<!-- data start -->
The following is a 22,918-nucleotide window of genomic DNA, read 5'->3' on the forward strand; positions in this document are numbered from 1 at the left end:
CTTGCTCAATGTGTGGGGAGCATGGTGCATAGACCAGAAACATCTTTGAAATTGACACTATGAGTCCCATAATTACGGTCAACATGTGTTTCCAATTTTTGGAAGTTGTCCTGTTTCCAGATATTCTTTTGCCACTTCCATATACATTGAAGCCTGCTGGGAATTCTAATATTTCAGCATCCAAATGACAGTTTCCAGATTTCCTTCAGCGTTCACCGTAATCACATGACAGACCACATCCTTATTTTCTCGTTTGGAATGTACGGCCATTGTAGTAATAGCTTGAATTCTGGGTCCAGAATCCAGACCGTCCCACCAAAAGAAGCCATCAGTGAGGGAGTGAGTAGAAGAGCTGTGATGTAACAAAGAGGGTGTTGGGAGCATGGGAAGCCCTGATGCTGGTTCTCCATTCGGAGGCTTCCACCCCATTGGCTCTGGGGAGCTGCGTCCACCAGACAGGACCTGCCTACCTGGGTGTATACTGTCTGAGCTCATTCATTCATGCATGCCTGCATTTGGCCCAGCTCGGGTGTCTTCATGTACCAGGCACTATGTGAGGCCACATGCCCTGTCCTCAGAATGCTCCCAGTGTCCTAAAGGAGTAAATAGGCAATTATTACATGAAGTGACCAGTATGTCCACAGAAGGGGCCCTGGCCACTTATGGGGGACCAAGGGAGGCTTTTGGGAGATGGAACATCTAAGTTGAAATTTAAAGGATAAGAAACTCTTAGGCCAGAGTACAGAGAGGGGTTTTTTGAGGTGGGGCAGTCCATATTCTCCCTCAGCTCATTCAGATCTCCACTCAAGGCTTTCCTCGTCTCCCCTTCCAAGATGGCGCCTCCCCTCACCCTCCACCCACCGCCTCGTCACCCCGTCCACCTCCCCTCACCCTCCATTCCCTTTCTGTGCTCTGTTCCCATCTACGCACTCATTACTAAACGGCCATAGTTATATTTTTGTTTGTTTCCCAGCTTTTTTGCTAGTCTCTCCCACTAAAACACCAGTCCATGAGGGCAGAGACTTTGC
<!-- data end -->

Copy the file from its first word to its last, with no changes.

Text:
The following is a 22,918-nucleotide window of genomic DNA, read 5'->3' on the forward strand; positions in this document are numbered from 1 at the left end:
CTTGCTCAATGTGTGGGGAGCATGGTGCATAGACCAGAAACATCTTTGAAATTGACACTATGAGTCCCATAATTACGGTCAACATGTGTTTCCAATTTTTGGAAGTTGTCCTGTTTCCAGATATTCTTTTGCCACTTCCATATACATTGAAGCCTGCTGGGAATTCTAATATTTCAGCATCCAAATGACAGTTTCCAGATTTCCTTCAGCGTTCACCGTAATCACATGACAGACCACATCCTTATTTTCTCGTTTGGAATGTACGGCCATTGTAGTAATAGCTTGAATTCTGGGTCCAGAATCCAGACCGTCCCACCAAAAGAAGCCATCAGTGAGGGAGTGAGTAGAAGAGCTGTGATGTAACAAAGAGGGTGTTGGGAGCATGGGAAGCCCTGATGCTGGTTCTCCATTCGGAGGCTTCCACCCCATTGGCTCTGGGGAGCTGCGTCCACCAGACAGGACCTGCCTACCTGGGTGTATACTGTCTGAGCTCATTCATTCATGCATGCCTGCATTTGGCCCAGCTCGGGTGTCTTCATGTACCAGGCACTATGTGAGGCCACATGCCCTGTCCTCAGAATGCTCCCAGTGTCCTAAAGGAGTAAATAGGCAATTATTACATGAAGTGACCAGTATGTCCACAGAAGGGGCCCTGGCCACTTATGGGGGACCAAGGGAGGCTTTTGGGAGATGGAACATCTAAGTTGAAATTTAAAGGATAAGAAACTCTTAGGCCAGAGTACAGAGAGGGGTTTTTTGAGGTGGGGCAGTCCATATTCTCCCTCAGCTCATTCAGATCTCCACTCAAGGCTTTCCTCGTCTCCCCTTCCAAGATGGCGCCTCCCCTCACCCTCCACCCACCGCCTCGTCACCCCGTCCACCTCCCCTCACCCTCCATTCCCTTTCTGTGCTCTGTTCCCATCTACGCACTCATTACTAAACGGCCATAGTTATATTTTTGTTTGTTTCCCAGCTTTTTTGCTAGTCTCTCCCACTAAAACACCAGTCCATGAGGGCAGAGACTTTGC